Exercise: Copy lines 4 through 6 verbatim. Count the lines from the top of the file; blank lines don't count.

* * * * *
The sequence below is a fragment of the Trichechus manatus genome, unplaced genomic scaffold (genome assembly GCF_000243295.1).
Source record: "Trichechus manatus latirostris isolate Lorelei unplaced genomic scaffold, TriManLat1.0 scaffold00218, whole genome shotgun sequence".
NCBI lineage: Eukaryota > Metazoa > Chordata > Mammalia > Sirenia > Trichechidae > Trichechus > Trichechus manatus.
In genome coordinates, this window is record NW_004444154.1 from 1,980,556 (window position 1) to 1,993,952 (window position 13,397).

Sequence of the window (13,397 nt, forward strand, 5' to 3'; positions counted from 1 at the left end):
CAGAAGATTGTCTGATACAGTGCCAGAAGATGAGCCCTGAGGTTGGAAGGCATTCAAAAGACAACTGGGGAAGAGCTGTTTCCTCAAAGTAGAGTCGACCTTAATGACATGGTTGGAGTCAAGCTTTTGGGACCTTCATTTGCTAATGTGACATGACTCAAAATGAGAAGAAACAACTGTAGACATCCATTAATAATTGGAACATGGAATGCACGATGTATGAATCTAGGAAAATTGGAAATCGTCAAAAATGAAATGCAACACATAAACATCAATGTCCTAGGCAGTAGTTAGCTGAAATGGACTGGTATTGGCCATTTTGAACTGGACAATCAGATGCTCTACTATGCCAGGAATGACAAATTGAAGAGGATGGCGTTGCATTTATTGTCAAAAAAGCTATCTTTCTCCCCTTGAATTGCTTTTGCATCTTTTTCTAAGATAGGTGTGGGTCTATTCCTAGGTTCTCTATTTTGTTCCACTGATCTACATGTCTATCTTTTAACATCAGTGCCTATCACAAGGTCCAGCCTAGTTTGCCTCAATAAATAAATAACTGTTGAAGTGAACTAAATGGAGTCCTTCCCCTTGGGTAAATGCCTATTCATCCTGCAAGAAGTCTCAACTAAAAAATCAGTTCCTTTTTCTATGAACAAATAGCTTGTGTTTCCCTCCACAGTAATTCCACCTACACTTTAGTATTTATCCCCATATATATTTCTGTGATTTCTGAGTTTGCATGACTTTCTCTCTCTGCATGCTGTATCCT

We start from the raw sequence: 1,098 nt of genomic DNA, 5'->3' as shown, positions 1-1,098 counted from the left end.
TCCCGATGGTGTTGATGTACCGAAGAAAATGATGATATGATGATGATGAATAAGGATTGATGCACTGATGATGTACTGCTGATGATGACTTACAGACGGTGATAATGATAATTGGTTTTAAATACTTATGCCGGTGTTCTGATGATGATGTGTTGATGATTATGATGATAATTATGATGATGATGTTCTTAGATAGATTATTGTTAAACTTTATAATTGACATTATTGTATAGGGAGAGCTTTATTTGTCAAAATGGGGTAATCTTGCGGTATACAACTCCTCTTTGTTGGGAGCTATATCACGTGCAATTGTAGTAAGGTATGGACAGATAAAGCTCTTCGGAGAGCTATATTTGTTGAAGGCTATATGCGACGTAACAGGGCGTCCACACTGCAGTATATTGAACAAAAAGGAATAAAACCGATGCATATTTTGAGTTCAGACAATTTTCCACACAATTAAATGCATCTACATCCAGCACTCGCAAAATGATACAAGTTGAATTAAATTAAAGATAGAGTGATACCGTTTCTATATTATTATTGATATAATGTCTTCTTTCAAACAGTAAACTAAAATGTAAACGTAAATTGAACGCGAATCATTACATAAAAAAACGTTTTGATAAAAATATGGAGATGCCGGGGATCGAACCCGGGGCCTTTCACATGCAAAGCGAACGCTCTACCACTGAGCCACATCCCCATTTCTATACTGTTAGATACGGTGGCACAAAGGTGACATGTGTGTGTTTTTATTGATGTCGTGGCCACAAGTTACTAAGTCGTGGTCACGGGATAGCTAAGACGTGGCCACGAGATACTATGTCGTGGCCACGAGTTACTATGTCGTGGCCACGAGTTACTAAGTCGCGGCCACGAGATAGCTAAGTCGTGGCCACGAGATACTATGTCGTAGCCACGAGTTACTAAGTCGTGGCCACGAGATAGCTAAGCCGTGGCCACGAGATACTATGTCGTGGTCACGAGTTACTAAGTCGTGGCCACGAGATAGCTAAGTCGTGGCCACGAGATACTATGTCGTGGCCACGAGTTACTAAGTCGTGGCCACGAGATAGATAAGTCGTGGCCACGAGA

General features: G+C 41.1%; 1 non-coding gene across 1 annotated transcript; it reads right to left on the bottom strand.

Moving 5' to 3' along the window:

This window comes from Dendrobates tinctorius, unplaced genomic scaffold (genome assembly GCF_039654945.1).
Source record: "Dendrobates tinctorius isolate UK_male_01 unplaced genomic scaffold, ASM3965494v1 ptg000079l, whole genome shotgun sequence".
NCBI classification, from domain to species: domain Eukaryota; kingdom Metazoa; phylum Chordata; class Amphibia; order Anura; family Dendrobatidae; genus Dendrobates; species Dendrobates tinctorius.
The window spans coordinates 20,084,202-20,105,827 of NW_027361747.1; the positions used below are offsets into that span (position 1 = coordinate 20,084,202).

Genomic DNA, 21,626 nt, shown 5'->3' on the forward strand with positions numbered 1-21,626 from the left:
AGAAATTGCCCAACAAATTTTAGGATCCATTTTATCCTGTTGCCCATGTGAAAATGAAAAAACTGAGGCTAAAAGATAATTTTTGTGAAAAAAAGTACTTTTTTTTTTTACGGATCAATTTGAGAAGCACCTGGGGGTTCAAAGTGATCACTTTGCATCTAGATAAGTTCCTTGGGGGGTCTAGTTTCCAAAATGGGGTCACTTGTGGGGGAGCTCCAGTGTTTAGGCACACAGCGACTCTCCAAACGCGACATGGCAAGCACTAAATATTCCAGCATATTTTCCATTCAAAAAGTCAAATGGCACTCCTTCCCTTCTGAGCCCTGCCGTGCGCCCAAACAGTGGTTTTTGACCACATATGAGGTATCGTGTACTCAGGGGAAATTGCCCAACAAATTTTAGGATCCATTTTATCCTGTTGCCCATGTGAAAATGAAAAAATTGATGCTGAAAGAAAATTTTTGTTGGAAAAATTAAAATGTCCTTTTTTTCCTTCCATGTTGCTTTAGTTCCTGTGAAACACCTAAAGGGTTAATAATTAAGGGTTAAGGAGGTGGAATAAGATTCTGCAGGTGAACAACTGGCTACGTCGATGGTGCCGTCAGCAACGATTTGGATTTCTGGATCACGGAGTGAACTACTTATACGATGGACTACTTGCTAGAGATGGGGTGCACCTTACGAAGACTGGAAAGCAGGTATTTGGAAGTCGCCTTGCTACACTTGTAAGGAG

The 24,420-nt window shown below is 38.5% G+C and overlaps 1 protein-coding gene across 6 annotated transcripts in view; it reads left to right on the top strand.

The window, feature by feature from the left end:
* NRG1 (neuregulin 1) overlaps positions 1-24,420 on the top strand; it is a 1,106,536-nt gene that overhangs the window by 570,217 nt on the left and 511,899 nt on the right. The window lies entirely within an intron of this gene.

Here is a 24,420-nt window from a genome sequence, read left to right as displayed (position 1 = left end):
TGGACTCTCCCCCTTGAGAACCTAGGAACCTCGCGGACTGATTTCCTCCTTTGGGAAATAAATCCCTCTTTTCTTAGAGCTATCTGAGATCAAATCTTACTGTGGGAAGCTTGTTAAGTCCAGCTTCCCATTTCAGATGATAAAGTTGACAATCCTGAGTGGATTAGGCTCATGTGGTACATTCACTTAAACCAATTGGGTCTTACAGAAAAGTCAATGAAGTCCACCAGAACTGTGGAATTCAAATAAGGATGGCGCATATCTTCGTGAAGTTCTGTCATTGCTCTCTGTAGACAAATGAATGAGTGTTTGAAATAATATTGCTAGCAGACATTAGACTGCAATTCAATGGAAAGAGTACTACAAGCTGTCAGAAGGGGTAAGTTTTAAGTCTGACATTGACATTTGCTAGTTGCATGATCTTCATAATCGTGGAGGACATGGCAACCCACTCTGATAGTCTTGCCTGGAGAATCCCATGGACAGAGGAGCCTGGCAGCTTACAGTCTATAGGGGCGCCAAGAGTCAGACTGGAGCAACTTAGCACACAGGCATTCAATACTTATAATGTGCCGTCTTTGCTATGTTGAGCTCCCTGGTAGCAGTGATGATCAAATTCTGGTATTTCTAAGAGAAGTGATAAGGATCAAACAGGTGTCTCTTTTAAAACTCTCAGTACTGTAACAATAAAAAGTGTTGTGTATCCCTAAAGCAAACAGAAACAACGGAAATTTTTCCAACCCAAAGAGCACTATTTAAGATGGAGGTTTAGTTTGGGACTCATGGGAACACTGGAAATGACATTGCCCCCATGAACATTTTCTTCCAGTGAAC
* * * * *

In genome coordinates, this window is record NW_004444154.1 from 1,980,556 (window position 1) to 1,993,952 (window position 13,397).

Sequence of the window (13,397 nt, forward strand, 5' to 3'; positions counted from 1 at the left end):
CAGAAGATTGTCTGATACAGTGCCAGAAGATGAGCCCTGAGGTTGGAAGGCATTCAAAAGACAACTGGGGAAGAGCTGTTTCCTCAAAGTAGAGTCGACCTTAATGACATGGTTGGAGTCAAGCTTTTGGGACCTTCATTTGCTAATGTGACATGACTCAAAATGAGAAGAAACAACTGTAGACATCCATTAATAATTGGAACATGGAATGCACGATGTATGAATCTAGGAAAATTGGAAATCGTCAAAAATGAAATGCAACACATAAACATCAATGTCCTAGGCAGTAGTTAGCTGAAATGGACTGGTATTGGCCATTTTGAACTGGACAATCAGATGCTCTACTATGCCAGGAATGACAAATTGAAGAGGATGGCGTTGCATTTATTGTCAAAAAAGCTATCTTTCTCCCCTTGAATTGCTTTTGCATCTTTTTCTAAGATAGGTGTGGGTCTATTCCTAGGTTCTCTATTTTGTTCCACTGATCTACATGTCTATCTTTTAACATCAGTGCCTATCACAAGGTCCAGCCTAGTTTGCCTCAATAAATAAATAACTGTTGAAGTGAACTAAATGGAGTCCTTCCCCTTGGGTAAATGCCTATTCATCCTGCAAGAAGTCTCAACTAAAAAATCAGTTCCTTTTTCTATGAACAAATAGCTTGTGTTTCCCTCCACAGTAATTCCACCTACACTTTAGTATTTATCCCCATATATATTTCTGTGATTTCTGAGTTTGCATGACTTTCTCTCTCTGCATGCTGTATCCT